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One year after her arrest, Radio Bana journalist being held in solitary confinement

(RSF/IFEX) - Reporters Without Borders has just learned from credible Eritrean sources that journalist and essayist Yirgalem Fisseha Mebrahtu has been held in solitary confinement for the past few weeks in May Srwa prison, to the north of Asmara. It is not known why she is being given this treatment.

"The Eritrean government has yet again demonstrated its cruelty," Reporters Without Borders said. "Yirgalem Fisseha is on the point of completing a year of being held incommunicado in particularly appalling conditions. We are very concerned for her state of health and we urge the international community to react and to demand her release and the release of the 20 or so other journalists detained in Eritrea."

Employed by Asmara-based Radio Bana, Yirgalem Fisseha was arrested when the authorities raided the station on 22 February 2009 and detained its entire staff. Initially taken to Adi Abeito military prison, to the northwest of the capital, she was subsequently transferred to the nearby May Srwa prison. One of her Radio Bana colleagues, Bereket Misghina, and the young writer and poet Meles Negusse Kifu, are being held in the same prison.

Originally from Adi Keyih, a city to the south of Asmara, not far from the Ethiopian border, and a graduate of Asmara Teachers' Training College, Yirgalem Fisseha was one of the few women working as journalists in Eritrea. Before the government closed down all independent media in September 2001, she was an art critic for the privately-owned weekly "Zemen" as well as writing for the state-owned daily "Hadas Eritrea" and "Tirgita", a newspaper that supported the National Union of Eritrean Youth and Students (NUEYS).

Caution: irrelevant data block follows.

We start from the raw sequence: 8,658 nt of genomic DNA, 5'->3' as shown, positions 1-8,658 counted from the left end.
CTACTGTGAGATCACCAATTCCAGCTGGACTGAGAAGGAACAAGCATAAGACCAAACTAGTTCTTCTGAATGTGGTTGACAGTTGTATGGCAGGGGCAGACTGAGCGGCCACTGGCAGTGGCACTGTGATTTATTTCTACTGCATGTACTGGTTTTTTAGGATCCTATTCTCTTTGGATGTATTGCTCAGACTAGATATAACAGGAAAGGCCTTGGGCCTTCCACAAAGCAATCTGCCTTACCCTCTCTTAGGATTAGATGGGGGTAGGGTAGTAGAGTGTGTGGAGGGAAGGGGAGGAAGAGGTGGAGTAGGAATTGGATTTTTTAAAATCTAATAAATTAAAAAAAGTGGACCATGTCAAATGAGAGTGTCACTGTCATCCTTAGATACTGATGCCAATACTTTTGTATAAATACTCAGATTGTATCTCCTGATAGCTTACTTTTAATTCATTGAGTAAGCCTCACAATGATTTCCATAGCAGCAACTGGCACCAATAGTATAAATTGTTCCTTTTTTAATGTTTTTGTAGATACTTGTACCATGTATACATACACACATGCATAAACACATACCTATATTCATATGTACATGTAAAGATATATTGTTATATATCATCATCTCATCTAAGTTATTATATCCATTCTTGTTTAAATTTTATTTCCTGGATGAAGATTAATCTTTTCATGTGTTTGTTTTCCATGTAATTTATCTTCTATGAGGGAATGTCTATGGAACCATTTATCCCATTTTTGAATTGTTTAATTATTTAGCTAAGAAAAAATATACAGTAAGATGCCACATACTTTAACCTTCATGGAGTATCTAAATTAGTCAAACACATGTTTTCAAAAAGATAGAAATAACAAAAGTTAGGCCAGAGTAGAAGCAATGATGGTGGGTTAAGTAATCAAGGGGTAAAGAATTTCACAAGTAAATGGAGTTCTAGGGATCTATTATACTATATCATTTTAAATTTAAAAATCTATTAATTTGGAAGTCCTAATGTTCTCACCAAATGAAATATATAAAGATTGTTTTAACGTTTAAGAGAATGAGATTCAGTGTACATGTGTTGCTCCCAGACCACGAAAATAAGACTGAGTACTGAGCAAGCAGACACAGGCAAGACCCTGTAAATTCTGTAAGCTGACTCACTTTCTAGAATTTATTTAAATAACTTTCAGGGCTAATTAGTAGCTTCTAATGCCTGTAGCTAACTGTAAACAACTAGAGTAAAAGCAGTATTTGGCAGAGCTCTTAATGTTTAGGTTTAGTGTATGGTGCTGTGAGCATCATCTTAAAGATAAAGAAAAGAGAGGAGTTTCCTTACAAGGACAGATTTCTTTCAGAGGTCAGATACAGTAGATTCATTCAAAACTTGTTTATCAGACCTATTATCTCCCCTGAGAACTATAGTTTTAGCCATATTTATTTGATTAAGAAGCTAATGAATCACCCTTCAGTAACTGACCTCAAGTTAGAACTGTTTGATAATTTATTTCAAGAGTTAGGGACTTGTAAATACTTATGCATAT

"Zemen" editor Amanuel Asrat, who was arrested on 18 September 2001, is currently being held in Eiraeiro prison camp (in cell No. 25) along with freelance journalist Seyoum Tsehaye (cell No. 10) and Dawit Habtemichael, deputy editor and co-founder of "Meqaleh" (cell No. 12).

In a letter on 11 January to Manfred Nowak, the United Nations Special Rapporteur on torture and other cruel, inhuman or degrading treatment or punishment, Reporters Without Borders wrote: "We urge you to request access to the imprisoned journalists in order to enquire about their state of health and about prison conditions in Eritrea (. . .) We also ask you and your fellow rapporteurs to put enough pressure on the government to ensure that they are tried or released."

Read the letter:
letter.pdf (175 KB)

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